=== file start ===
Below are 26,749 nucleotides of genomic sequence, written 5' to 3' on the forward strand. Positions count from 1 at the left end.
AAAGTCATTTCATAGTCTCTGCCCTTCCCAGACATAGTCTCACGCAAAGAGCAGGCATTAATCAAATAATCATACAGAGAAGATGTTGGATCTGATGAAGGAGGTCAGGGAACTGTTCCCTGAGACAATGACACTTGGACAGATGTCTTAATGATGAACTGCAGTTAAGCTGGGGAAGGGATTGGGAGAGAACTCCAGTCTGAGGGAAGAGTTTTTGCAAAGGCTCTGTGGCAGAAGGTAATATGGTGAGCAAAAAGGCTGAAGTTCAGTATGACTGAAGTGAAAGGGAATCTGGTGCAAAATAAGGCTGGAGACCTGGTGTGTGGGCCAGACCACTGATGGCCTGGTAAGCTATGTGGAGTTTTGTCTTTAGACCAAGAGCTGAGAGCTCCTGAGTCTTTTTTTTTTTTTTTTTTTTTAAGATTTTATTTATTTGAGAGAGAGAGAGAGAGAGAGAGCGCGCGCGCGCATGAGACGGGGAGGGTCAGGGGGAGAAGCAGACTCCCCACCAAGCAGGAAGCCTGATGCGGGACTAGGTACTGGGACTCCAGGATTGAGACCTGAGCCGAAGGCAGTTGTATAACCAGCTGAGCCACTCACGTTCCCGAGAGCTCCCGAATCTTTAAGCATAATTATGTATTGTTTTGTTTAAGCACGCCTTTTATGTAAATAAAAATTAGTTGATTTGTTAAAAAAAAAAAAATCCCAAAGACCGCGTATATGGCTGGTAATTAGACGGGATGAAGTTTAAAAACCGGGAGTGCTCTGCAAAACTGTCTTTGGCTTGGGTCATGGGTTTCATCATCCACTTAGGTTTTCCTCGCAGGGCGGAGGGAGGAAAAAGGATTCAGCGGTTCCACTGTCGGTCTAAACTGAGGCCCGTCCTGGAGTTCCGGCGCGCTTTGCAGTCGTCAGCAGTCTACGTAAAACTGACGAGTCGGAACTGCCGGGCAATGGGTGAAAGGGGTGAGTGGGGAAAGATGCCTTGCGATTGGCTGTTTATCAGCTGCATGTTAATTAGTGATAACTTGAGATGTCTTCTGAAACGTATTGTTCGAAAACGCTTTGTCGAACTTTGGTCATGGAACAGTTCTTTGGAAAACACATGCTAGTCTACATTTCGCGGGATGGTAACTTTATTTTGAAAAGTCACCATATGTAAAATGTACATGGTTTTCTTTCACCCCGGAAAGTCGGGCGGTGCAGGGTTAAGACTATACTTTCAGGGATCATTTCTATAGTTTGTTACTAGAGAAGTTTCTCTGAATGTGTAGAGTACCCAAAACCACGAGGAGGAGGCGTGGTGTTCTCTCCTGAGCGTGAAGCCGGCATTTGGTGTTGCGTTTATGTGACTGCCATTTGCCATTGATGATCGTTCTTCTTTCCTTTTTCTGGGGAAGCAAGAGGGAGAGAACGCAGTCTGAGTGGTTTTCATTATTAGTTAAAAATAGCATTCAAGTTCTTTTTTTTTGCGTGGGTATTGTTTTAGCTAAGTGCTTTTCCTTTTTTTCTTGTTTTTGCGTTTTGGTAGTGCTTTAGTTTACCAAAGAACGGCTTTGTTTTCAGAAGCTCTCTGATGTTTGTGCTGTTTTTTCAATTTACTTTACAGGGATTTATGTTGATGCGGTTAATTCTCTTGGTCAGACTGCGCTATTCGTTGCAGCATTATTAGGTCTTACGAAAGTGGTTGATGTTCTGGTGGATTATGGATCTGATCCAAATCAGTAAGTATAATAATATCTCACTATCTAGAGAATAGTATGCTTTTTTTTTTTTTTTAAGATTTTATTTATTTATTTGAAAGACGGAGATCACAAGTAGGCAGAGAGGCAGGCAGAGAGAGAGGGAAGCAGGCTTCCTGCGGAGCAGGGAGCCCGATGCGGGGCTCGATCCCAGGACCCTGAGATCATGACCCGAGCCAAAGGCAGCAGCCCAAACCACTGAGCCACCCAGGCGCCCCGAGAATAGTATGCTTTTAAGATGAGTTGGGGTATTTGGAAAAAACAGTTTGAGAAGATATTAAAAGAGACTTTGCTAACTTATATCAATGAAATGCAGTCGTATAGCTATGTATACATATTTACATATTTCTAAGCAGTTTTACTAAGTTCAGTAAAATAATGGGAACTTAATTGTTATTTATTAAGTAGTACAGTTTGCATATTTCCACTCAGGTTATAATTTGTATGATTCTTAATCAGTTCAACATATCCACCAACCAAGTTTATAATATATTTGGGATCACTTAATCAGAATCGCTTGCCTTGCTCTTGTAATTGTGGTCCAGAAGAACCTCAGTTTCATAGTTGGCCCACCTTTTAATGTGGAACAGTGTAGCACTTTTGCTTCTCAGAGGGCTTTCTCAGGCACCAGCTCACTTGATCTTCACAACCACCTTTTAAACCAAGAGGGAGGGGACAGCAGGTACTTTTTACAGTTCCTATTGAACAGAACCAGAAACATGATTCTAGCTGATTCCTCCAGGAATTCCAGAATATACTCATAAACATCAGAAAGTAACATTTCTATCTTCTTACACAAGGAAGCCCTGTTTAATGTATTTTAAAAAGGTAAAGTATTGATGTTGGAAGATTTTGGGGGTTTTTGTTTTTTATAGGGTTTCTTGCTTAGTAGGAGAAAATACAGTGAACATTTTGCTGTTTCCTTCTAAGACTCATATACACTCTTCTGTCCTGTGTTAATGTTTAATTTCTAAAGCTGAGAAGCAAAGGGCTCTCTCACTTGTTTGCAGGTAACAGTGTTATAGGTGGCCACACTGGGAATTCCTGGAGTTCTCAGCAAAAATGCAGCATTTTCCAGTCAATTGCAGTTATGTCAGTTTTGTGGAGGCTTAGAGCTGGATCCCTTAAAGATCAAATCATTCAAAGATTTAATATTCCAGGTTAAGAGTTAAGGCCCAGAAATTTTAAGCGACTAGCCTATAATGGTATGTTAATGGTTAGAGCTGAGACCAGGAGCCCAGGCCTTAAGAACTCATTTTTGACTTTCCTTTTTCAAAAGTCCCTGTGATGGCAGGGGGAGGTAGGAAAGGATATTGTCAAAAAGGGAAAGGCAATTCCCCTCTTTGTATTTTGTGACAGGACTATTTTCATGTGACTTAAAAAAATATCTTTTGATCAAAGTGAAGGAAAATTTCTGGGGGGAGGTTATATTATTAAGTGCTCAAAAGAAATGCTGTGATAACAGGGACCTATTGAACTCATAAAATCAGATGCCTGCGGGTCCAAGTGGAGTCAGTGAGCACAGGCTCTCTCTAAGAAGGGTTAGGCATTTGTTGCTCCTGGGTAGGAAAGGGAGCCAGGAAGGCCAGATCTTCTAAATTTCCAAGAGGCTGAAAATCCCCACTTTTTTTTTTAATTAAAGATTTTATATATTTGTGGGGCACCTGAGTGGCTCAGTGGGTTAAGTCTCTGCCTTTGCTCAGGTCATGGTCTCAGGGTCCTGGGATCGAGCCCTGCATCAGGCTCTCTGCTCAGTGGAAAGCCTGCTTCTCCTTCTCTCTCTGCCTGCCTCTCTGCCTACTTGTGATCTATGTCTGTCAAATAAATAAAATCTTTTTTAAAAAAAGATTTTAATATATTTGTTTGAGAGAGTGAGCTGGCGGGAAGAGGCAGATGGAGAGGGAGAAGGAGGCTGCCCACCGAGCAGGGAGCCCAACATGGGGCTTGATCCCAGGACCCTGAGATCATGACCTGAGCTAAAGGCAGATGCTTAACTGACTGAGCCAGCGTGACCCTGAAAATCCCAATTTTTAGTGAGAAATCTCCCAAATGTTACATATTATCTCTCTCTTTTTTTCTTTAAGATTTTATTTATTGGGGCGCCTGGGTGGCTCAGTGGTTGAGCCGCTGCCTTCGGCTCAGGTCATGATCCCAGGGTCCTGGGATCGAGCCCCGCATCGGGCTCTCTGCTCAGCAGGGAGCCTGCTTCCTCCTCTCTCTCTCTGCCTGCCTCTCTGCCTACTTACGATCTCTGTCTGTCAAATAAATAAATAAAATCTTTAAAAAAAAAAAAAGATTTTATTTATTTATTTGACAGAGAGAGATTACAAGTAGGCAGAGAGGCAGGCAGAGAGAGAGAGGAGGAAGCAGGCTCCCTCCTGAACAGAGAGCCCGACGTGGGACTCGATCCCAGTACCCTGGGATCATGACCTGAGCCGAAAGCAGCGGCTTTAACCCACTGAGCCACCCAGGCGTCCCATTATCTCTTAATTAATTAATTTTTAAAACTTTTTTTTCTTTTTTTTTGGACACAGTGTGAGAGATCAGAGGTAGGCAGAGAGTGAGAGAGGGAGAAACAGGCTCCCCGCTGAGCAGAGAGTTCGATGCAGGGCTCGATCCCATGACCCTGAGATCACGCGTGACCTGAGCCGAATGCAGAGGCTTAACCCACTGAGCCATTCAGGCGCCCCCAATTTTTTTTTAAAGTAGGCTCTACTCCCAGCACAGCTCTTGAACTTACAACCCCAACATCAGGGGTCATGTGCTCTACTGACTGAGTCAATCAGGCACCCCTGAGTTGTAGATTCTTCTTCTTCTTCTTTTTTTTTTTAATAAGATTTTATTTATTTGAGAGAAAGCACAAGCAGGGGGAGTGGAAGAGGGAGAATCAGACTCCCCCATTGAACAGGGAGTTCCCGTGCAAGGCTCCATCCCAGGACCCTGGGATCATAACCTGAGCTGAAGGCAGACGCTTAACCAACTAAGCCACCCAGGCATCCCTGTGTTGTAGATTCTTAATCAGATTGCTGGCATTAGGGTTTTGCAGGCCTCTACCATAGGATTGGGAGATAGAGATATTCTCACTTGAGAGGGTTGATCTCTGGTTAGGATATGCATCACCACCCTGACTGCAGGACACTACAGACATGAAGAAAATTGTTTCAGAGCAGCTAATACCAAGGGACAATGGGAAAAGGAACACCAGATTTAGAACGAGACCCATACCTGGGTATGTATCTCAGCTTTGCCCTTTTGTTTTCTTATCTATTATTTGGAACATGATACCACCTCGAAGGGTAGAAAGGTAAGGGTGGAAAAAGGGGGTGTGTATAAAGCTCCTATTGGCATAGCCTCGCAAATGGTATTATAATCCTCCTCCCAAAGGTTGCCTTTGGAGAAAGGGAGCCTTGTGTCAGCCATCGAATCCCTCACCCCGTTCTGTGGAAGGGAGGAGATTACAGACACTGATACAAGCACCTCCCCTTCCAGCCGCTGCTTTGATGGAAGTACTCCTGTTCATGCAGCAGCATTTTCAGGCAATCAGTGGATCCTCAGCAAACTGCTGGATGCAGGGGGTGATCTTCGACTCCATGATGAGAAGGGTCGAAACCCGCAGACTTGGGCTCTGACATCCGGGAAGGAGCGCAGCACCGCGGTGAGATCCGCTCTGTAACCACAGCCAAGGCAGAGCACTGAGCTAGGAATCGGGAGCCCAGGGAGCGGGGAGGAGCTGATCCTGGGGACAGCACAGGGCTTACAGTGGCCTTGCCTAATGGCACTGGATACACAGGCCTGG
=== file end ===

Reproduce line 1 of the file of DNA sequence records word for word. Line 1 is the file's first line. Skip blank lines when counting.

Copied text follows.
Below are 26,749 nucleotides of genomic sequence, written 5' to 3' on the forward strand. Positions count from 1 at the left end.